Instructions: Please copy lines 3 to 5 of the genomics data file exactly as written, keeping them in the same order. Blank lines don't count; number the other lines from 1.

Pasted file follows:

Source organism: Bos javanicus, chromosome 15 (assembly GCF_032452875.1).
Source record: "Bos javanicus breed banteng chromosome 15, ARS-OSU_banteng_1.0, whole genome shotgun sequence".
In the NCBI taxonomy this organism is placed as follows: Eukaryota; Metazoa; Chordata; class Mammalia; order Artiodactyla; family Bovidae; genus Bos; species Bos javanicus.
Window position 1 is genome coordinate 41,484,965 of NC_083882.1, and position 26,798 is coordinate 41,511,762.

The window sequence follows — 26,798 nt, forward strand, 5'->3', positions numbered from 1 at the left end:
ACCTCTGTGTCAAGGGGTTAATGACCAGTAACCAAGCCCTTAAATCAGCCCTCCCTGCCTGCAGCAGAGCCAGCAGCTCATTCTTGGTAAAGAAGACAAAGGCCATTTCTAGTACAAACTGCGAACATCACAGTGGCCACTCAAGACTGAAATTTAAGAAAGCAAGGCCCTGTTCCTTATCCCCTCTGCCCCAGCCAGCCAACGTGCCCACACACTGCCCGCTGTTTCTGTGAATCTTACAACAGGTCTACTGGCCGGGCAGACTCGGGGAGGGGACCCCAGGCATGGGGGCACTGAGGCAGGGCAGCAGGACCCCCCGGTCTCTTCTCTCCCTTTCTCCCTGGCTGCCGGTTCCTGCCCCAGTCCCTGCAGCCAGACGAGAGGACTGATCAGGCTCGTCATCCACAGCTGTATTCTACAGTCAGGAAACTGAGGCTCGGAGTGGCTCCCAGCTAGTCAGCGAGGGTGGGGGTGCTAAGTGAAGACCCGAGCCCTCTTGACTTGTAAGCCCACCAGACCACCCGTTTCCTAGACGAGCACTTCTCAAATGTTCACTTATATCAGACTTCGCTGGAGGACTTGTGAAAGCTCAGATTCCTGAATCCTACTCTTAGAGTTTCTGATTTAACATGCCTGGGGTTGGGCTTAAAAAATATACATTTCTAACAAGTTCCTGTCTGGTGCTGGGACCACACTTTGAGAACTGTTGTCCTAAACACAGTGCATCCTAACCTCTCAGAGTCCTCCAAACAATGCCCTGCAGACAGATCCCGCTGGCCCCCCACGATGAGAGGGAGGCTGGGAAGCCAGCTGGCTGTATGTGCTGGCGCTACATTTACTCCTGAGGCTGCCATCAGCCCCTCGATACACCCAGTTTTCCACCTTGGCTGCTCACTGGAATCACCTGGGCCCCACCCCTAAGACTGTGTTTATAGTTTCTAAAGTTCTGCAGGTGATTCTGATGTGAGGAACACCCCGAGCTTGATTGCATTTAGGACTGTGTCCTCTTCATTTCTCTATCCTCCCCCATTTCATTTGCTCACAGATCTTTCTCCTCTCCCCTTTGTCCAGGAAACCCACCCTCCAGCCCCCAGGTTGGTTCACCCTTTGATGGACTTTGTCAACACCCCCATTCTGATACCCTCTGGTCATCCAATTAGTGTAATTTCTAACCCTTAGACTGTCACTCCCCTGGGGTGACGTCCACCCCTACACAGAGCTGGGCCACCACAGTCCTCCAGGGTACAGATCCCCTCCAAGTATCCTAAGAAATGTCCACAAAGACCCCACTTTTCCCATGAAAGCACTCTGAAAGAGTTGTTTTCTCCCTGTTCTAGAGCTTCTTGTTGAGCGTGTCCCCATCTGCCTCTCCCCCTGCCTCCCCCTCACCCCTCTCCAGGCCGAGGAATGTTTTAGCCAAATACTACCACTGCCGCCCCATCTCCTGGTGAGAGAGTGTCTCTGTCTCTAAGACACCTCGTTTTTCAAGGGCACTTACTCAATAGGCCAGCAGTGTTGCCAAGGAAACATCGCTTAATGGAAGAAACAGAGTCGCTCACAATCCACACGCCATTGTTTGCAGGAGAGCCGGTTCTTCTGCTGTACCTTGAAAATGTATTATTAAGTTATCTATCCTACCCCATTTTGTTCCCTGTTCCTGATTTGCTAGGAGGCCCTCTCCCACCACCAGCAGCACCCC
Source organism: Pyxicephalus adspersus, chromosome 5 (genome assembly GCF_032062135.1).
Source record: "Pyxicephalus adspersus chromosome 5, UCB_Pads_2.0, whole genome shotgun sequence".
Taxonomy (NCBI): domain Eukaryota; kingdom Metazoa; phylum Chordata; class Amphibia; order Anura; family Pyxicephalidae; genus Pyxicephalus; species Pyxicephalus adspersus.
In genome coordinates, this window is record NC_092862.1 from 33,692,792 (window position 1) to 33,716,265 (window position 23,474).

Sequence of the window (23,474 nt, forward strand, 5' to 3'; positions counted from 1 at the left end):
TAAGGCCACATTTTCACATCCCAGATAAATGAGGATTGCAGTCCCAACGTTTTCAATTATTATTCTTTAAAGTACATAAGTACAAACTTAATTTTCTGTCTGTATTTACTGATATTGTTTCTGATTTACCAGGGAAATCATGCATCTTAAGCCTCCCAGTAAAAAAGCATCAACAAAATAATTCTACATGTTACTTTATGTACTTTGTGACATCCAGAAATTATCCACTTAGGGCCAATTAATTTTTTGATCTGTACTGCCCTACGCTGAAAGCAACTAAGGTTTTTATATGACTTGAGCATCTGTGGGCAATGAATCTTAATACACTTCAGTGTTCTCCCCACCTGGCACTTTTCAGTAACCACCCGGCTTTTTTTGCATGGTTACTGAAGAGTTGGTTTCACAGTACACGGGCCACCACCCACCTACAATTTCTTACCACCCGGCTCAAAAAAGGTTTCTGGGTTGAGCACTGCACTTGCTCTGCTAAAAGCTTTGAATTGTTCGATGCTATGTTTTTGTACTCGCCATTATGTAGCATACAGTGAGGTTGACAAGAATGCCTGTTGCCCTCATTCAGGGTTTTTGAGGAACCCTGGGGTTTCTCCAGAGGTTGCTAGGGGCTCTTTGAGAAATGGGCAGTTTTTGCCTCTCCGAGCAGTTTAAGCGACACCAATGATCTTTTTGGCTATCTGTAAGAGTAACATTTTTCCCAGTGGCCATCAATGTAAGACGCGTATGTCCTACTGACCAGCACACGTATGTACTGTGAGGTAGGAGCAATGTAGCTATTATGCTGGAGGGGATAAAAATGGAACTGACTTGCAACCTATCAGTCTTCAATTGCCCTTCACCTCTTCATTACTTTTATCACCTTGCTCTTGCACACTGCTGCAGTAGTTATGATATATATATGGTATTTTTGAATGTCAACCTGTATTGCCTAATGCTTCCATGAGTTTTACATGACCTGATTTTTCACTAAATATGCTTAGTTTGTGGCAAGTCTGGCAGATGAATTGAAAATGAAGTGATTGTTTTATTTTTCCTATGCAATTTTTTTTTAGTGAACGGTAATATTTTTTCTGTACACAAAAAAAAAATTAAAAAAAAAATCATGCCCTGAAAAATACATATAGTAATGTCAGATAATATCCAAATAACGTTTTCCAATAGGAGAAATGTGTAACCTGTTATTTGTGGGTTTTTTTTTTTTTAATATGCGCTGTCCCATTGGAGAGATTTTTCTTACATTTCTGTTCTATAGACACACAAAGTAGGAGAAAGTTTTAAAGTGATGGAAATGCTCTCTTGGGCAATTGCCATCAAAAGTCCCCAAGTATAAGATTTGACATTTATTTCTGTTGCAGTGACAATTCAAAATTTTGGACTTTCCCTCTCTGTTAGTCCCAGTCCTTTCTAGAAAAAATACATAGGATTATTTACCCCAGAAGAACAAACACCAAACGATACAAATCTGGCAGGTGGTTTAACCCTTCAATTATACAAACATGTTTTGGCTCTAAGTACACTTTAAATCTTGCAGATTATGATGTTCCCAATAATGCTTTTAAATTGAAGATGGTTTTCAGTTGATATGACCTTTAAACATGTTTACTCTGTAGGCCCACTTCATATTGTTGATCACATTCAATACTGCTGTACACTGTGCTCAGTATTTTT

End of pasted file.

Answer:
In the NCBI taxonomy this organism is placed as follows: Eukaryota; Metazoa; Chordata; class Mammalia; order Artiodactyla; family Bovidae; genus Bos; species Bos javanicus.
Window position 1 is genome coordinate 41,484,965 of NC_083882.1, and position 26,798 is coordinate 41,511,762.

The window sequence follows — 26,798 nt, forward strand, 5'->3', positions numbered from 1 at the left end: